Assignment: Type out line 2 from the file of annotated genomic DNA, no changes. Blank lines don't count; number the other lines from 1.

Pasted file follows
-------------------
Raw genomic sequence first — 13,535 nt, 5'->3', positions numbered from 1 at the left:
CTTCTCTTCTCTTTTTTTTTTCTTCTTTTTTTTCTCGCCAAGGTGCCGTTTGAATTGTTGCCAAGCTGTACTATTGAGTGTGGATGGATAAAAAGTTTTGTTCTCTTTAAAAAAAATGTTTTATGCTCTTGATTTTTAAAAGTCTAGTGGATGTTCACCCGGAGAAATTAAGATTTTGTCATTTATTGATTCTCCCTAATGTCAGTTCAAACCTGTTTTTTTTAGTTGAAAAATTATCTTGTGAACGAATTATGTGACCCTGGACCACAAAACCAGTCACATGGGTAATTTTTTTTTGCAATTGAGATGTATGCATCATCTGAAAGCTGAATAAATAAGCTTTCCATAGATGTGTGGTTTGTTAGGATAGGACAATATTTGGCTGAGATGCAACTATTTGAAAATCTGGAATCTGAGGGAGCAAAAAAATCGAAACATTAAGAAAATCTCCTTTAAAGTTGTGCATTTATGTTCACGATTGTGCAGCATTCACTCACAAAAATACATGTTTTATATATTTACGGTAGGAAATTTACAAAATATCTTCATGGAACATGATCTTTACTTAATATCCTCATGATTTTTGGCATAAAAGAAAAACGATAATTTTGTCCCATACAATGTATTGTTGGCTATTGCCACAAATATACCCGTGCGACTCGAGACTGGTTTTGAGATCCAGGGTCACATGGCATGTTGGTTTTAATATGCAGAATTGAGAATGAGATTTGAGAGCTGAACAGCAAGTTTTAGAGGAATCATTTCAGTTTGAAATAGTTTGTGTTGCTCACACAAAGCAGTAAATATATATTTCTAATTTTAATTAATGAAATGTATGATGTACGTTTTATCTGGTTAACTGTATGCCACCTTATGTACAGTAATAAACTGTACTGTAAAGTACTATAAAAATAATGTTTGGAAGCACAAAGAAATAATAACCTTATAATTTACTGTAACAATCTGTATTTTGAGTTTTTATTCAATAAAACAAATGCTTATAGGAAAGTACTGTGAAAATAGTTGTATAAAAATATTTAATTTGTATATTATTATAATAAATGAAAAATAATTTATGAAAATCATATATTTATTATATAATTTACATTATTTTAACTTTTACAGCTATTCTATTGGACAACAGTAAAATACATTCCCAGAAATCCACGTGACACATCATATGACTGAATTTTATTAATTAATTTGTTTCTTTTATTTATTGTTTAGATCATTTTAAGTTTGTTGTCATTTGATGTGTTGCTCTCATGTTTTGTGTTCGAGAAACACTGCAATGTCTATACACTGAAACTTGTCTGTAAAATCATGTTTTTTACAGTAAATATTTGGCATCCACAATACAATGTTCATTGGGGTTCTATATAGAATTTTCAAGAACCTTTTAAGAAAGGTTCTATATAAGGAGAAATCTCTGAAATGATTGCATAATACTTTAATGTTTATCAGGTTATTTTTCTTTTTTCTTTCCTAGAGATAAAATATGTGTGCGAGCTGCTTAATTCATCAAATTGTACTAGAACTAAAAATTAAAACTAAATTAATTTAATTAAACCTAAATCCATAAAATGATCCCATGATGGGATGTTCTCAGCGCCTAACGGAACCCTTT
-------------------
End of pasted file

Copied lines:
CTTCTCTTCTCTTTTTTTTTTCTTCTTTTTTTTCTCGCCAAGGTGCCGTTTGAATTGTTGCCAAGCTGTACTATTGAGTGTGGATGGATAAAAAGTTTTGTTCTCTTTAAAAAAAATGTTTTATGCTCTTGATTTTTAAAAGTCTAGTGGATGTTCACCCGGAGAAATTAAGATTTTGTCATTTATTGATTCTCCCTAATGTCAGTTCAAACCTGTTTTTTTTAGTTGAAAAATTATCTTGTGAACGAATTATGTGACCCTGGACCACAAAACCAGTCACATGGGTAATTTTTTTTTGCAATTGAGATGTATGCATCATCTGAAAGCTGAATAAATAAGCTTTCCATAGATGTGTGGTTTGTTAGGATAGGACAATATTTGGCTGAGATGCAACTATTTGAAAATCTGGAATCTGAGGGAGCAAAAAAATCGAAACATTAAGAAAATCTCCTTTAAAGTTGTGCATTTATGTTCACGATTGTGCAGCATTCACTCACAAAAATACATGTTTTATATATTTACGGTAGGAAATTTACAAAATATCTTCATGGAACATGATCTTTACTTAATATCCTCATGATTTTTGGCATAAAAGAAAAACGATAATTTTGTCCCATACAATGTATTGTTGGCTATTGCCACAAATATACCCGTGCGACTCGAGACTGGTTTTGAGATCCAGGGTCACATGGCATGTTGGTTTTAATATGCAGAATTGAGAATGAGATTTGAGAGCTGAACAGCAAGTTTTAGAGGAATCATTTCAGTTTGAAATAGTTTGTGTTGCTCACACAAAGCAGTAAATATATATTTCTAATTTTAATTAATGAAATGTATGATGTACGTTTTATCTGGTTAACTGTATGCCACCTTATGTACAGTAATAAACTGTACTGTAAAGTACTATAAAAATAATGTTTGGAAGCACAAAGAAATAATAACCTTATAATTTACTGTAACAATCTGTATTTTGAGTTTTTATTCAATAAAACAAATGCTTATAGGAAAGTACTGTGAAAATAGTTGTATAAAAATATTTAATTTGTATATTATTATAATAAATGAAAAATAATTTATGAAAATCATATATTTATTATATAATTTACATTATTTTAACTTTTACAGCTATTCTATTGGACAACAGTAAAATACATTCCCAGAAATCCACGTGACACATCATATGACTGAATTTTATTAATTAATTTGTTTCTTTTATTTATTGTTTAGATCATTTTAAGTTTGTTGTCATTTGATGTGTTGCTCTCATGTTTTGTGTTCGAGAAACACTGCAATGTCTATACACTGAAACTTGTCTGTAAAATCATGTTTTTTACAGTAAATATTTGGCATCCACAATACAATGTTCATTGGGGTTCTATATAGAATTTTCAAGAACCTTTTAAGAAAGGTTCTATATAAGGAGAAATCTCTGAAATGATTGCATAATACTTTAATGTTTATCAGGTTATTTTTCTTTTTTCTTTCCTAGAGATAAAATATGTGTGCGAGCTGCTTAATTCATCAAATTGTACTAGAACTAAAAATTAAAACTAAATTAATTTAATTAAACCTAAATCCATAAAATGATCCCATGATGGGATGTTCTCAGCGCCTAACGGAACCCTTT